Chris Skidmore: Thinking, fast and slow. Why we need a long-term Education Recovery Plan.

20 Jan

Chris Skidmore is a former Universities, Science, Research and Innovation Minister between 2018-2020, and is MP for Kingswood.

As the first few weeks of 2021 pass in lockdown, looking depressingly like 2020, many parents will be struggling attempting to juggle working full-time remotely with home schooling their children. As I write this, for instance, I’m sitting on the floor of my son’s bedroom, attempting to be as far away as possible from the alternate shouting and screams of three children six and under. Thankfully, today is my turn to catch up on the work I’ve missed. Over the past few days, instead I’ve been immersed in the Night Pirates, Number Blocks, phonics, reading and handwriting tasks, maths, comprehension, in what seems a never-ending timetable of tasks.

My guilt at never seeming to be able to teach the work set each day is matched only by my admiration for my children’s teachers who seem to have assembled a vast array of lessons, videos and materials at short notice— and whose talent for engaging children is clearly a vocation. A talent which I’m increasingly coming to suspect that I am lacking in. Those that can, teach, those that can’t… well, become Tory MPs perhaps.

It’s clear that despite my best efforts, my own children aren’t getting the expert educational experience that I know they would had they been at school. I’m sure it’s a worry and concern of every parent — especially for those who in these trying circumstances simply don’t have access to laptops or digital equipment to even complete the tasks set of them.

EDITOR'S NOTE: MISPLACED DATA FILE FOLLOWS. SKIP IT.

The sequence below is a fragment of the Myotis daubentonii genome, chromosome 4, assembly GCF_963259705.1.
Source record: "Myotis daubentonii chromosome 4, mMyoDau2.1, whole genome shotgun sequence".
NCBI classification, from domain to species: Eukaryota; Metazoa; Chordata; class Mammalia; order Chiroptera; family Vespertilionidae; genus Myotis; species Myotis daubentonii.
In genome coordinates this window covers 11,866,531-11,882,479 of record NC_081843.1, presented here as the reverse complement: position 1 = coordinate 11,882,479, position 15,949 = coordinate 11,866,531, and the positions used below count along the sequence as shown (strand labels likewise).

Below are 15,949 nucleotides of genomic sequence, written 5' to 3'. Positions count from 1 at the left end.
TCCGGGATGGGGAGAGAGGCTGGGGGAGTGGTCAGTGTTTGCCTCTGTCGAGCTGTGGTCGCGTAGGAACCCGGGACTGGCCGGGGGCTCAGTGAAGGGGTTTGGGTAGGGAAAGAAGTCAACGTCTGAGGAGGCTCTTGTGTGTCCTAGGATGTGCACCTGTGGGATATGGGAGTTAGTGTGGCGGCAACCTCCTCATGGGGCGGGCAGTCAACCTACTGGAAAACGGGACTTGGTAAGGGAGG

While it is right that there has been a clear focus on ensuring disadvantaged students and those affected by digital poverty don’t miss out on an education, however, we must recognise that every pupil of every age will be scarred by the pandemic. Too much learning has been lost, and too many children will find their educational outcomes affected, to simply return to business as usual. It’s why we need to start thinking now about a long-term education recovery plan for our entire education system — one that encompasses early years to universities and beyond.

To start with, we must start think long-term about the scale of the challenge now. We cannot afford to simply react to events, waiting to see what happens with the spread of the virus and its containment, before we decide the next stages of an entire generation’s future. The impact of the pandemic will emerge like the widening ripples in a pond when a stone has been thrown: its impact, in particular its educational impact, will be with us for years, a fact which we must come to terms with and have a strategic plan to help counter.

Already the Chair of the Education Select Committee and educational leaders have called for a redesign of the examination system. What is needed foremost, however, is a definitive understanding of the outcomes that we wish to achieve, before moving onto the processes to deliver this.